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Alcoholic beverages that are darker in color contain more congeners. See more cocktail pictures.

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If you've ever had a bad hangover, you understand how your senses can work in concert to torment you. Light sensitivity, low tolerance to sound, headache, nausea, a lingering foul taste in your mouth and a general feeling of disorientation can be the unadvertised costs of a lively evening on the town. However, if you're willing to play the odds, there are some ways to overindulge with less risk of paying for it with a nasty hangover. The next time you belly up to the bar, your choice of libation may have an impact on your general well-being the following day.

Understanding Congeners

One of the biggest culprits in feeling awful the morning after binging is a category of substances called congeners, the particulates in spirits that give them their deep color. Congeners are a byproduct of some types of fermentation. Sometimes they're impurities in spirits, and other times they're trace elements added to stabilize or flavor them. These substances vary in different types of alcoholic beverages, but when they get into your system they cause or heighten some of the symptoms associated with hangovers.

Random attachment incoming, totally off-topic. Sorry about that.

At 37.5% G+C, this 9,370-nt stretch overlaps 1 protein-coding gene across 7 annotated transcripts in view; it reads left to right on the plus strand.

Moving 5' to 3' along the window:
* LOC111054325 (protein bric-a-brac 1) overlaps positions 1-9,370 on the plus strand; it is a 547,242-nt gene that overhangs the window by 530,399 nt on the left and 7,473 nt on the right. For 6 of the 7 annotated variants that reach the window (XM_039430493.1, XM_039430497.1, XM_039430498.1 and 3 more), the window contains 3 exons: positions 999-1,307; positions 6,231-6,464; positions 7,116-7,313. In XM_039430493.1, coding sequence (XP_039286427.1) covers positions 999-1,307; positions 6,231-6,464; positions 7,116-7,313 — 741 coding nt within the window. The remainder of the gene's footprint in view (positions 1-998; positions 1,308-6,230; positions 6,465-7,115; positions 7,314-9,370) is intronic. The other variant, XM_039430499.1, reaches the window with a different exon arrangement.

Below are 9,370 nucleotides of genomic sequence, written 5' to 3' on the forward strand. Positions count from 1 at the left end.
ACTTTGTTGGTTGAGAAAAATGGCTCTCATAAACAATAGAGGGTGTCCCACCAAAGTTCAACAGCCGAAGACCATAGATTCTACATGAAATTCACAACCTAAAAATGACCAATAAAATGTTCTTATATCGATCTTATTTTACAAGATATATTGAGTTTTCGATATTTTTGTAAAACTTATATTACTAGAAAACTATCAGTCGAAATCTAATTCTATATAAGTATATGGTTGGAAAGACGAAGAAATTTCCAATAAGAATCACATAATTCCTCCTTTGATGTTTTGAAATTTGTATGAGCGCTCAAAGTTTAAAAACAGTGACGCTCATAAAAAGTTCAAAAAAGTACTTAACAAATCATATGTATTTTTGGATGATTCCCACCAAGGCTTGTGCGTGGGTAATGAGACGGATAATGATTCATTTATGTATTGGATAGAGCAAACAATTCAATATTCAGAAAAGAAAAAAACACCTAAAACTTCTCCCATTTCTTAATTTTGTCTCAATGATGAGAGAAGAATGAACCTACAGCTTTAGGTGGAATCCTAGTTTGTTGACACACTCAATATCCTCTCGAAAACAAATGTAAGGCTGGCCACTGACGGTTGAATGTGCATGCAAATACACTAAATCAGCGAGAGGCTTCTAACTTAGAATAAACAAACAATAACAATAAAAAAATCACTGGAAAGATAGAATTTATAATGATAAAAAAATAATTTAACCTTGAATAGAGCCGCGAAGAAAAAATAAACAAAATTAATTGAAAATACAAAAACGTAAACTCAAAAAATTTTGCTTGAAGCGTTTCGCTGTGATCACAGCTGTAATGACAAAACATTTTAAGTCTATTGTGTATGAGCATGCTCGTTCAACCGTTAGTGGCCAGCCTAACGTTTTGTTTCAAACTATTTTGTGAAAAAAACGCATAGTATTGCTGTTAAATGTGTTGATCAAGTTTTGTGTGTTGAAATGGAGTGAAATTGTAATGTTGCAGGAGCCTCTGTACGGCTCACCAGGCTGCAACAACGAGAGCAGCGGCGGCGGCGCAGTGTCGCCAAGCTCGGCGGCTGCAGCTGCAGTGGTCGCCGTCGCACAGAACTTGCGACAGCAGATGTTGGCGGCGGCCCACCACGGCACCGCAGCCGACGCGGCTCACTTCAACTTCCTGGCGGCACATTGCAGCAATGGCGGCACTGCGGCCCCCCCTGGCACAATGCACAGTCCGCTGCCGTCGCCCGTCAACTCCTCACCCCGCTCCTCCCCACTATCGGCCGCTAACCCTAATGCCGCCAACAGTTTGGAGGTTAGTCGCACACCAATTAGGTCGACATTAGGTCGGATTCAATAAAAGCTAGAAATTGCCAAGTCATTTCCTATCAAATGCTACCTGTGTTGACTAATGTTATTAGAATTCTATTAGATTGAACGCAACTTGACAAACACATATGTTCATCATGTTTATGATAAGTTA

One way to reduce your exposure to congeners is to stick with alcoholic beverages that are light in color, such as gin, light rum, vodka or white wine. Another trick is to stick with one type of alcohol. If you start blending dark liquors, such as mixing red wine with brandy, you'll be ingesting different varieties of congeners from both, setting yourself up for a worse hangover than if you'd stuck with only one type of spirit. Some congener-laden spirits to avoid in excess are:

  • Brandy
  • Red wine
  • Bourbon
  • Dark rum
  • Whiskey
The Biology of a Hangover

Congeners aren't the only things working against you when you drink, so don't think that if you stick to the clear stuff you're OK. Alcohol is a diuretic, which makes your body work hard to conserve water after the binging is over -- this can result in headaches and nausea. Along with all that liquid loss, you also lose important trace chemicals like magnesium and potassium, which will make you feel tired and lethargic.

When your body metabolizes alcohol, it creates a substance called acetaldehyde, which is then broken down by enzymes in your body. After your body runs out of acetaldehyde busters, which it almost certainly will if you've overindulged, acetaldehyde starts to build up, making you feel terrible longer by exacerbating your other symptoms.

There's only one sure way to avoid a hangover, and you probably know what it is: Don't drink alcohol. If you do drink, don't drink in excess and stick with one type of alcohol for the duration. Choose lighter colored drinks, and keep in mind that higher-quality spirits may be a better choice -- less-refined spirits may contain more congeners. If you do overindulge, drink plenty of water and fruit juice to rehydrate. Avoid caffeinated beverages, such coffee and tea, until you're feeling better -- they'll further dehydrate you.

For more information on alcohol and hangovers, see the links on the following page.